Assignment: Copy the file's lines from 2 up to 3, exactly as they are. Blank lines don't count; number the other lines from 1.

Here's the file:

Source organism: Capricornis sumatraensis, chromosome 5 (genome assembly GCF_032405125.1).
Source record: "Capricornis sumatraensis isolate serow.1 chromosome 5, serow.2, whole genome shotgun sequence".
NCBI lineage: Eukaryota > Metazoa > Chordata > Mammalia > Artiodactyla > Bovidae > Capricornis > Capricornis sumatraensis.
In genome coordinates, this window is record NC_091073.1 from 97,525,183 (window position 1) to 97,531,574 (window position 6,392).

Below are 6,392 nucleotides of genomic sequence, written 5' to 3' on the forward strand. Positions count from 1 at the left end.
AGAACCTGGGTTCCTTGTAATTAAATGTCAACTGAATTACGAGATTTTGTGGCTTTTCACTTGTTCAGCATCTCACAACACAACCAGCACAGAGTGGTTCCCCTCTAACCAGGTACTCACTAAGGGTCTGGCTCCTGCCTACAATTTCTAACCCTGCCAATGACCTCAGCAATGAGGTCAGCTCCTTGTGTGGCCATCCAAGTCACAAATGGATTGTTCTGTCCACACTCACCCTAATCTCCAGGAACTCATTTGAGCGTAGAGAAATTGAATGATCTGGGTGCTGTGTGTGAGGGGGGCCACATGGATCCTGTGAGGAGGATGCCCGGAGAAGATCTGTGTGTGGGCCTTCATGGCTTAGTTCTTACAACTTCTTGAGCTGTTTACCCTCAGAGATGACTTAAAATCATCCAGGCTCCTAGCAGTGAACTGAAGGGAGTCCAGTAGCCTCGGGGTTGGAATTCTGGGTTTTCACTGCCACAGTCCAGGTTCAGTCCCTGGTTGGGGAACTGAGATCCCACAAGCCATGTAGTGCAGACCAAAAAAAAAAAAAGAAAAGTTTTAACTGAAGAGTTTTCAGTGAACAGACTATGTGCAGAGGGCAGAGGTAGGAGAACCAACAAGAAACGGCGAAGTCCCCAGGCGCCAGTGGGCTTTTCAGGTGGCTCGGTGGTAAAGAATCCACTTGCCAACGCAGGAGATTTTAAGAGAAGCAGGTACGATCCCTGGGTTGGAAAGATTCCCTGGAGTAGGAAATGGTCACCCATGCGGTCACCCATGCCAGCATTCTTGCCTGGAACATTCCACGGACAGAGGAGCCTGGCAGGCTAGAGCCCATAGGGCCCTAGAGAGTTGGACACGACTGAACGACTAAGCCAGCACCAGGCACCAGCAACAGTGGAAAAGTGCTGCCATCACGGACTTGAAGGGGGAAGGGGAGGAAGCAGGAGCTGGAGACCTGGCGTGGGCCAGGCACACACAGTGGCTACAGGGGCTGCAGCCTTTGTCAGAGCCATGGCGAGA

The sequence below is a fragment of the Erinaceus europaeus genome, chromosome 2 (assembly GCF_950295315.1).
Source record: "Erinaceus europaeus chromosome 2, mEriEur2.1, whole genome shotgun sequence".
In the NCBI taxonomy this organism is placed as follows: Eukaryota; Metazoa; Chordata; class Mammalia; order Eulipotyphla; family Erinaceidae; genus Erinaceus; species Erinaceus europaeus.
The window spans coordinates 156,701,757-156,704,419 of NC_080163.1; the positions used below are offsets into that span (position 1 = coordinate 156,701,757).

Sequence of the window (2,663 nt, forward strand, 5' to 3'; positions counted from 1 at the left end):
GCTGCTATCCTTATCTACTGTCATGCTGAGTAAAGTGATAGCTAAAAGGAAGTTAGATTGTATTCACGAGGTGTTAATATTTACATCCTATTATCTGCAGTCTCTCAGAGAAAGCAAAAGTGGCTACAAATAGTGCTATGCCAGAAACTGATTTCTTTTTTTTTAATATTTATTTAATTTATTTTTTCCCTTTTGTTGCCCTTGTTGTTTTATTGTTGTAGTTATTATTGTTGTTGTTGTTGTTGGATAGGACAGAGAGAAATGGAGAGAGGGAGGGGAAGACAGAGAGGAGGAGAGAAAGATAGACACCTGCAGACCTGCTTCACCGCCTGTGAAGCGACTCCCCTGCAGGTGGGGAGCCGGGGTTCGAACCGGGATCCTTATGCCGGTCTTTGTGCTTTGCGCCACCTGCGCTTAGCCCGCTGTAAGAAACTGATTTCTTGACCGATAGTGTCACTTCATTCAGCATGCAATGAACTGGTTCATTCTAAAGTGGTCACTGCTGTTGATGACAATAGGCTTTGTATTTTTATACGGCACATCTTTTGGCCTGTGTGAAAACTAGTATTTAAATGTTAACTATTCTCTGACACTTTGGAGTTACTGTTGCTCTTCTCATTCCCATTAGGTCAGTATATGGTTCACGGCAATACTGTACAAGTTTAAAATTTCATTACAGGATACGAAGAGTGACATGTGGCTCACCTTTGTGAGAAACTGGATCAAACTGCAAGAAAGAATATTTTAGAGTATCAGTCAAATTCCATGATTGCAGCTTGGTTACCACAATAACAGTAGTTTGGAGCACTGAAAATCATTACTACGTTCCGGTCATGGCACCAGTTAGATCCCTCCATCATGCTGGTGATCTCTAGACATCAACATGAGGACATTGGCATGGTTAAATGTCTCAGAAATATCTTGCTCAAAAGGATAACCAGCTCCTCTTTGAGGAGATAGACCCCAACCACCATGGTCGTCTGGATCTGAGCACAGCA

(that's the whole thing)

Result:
Source record: "Capricornis sumatraensis isolate serow.1 chromosome 5, serow.2, whole genome shotgun sequence".
NCBI lineage: Eukaryota > Metazoa > Chordata > Mammalia > Artiodactyla > Bovidae > Capricornis > Capricornis sumatraensis.